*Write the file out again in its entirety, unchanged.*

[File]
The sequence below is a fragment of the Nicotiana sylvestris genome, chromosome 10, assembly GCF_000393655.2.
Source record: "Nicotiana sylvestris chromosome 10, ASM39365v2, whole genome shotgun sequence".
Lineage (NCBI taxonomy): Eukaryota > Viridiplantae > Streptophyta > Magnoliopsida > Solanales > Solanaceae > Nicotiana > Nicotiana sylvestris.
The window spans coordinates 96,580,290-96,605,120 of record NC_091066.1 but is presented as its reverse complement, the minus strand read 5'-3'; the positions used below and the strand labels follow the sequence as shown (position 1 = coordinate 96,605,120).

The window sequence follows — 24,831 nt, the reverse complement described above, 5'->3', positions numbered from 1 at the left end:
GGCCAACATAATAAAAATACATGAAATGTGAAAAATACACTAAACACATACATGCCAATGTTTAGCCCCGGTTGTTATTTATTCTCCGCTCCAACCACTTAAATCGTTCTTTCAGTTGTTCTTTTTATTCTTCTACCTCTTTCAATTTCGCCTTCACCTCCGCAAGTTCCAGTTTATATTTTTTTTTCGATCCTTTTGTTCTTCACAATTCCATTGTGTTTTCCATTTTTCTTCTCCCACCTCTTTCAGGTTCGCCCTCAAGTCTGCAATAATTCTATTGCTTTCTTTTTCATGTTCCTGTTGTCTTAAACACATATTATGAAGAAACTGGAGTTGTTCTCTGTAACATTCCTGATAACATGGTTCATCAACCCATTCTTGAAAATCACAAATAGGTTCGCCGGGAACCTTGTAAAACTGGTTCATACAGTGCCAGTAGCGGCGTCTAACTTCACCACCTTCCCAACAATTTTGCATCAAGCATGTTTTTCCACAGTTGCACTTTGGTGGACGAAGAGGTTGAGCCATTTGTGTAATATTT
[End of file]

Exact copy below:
The sequence below is a fragment of the Nicotiana sylvestris genome, chromosome 10, assembly GCF_000393655.2.
Source record: "Nicotiana sylvestris chromosome 10, ASM39365v2, whole genome shotgun sequence".
Lineage (NCBI taxonomy): Eukaryota > Viridiplantae > Streptophyta > Magnoliopsida > Solanales > Solanaceae > Nicotiana > Nicotiana sylvestris.
The window spans coordinates 96,580,290-96,605,120 of record NC_091066.1 but is presented as its reverse complement, the minus strand read 5'-3'; the positions used below and the strand labels follow the sequence as shown (position 1 = coordinate 96,605,120).

The window sequence follows — 24,831 nt, the reverse complement described above, 5'->3', positions numbered from 1 at the left end:
GGCCAACATAATAAAAATACATGAAATGTGAAAAATACACTAAACACATACATGCCAATGTTTAGCCCCGGTTGTTATTTATTCTCCGCTCCAACCACTTAAATCGTTCTTTCAGTTGTTCTTTTTATTCTTCTACCTCTTTCAATTTCGCCTTCACCTCCGCAAGTTCCAGTTTATATTTTTTTTTCGATCCTTTTGTTCTTCACAATTCCATTGTGTTTTCCATTTTTCTTCTCCCACCTCTTTCAGGTTCGCCCTCAAGTCTGCAATAATTCTATTGCTTTCTTTTTCATGTTCCTGTTGTCTTAAACACATATTATGAAGAAACTGGAGTTGTTCTCTGTAACATTCCTGATAACATGGTTCATCAACCCATTCTTGAAAATCACAAATAGGTTCGCCGGGAACCTTGTAAAACTGGTTCATACAGTGCCAGTAGCGGCGTCTAACTTCACCACCTTCCCAACAATTTTGCATCAAGCATGTTTTTCCACAGTTGCACTTTGGTGGACGAAGAGGTTGAGCCATTTGTGTAATATTT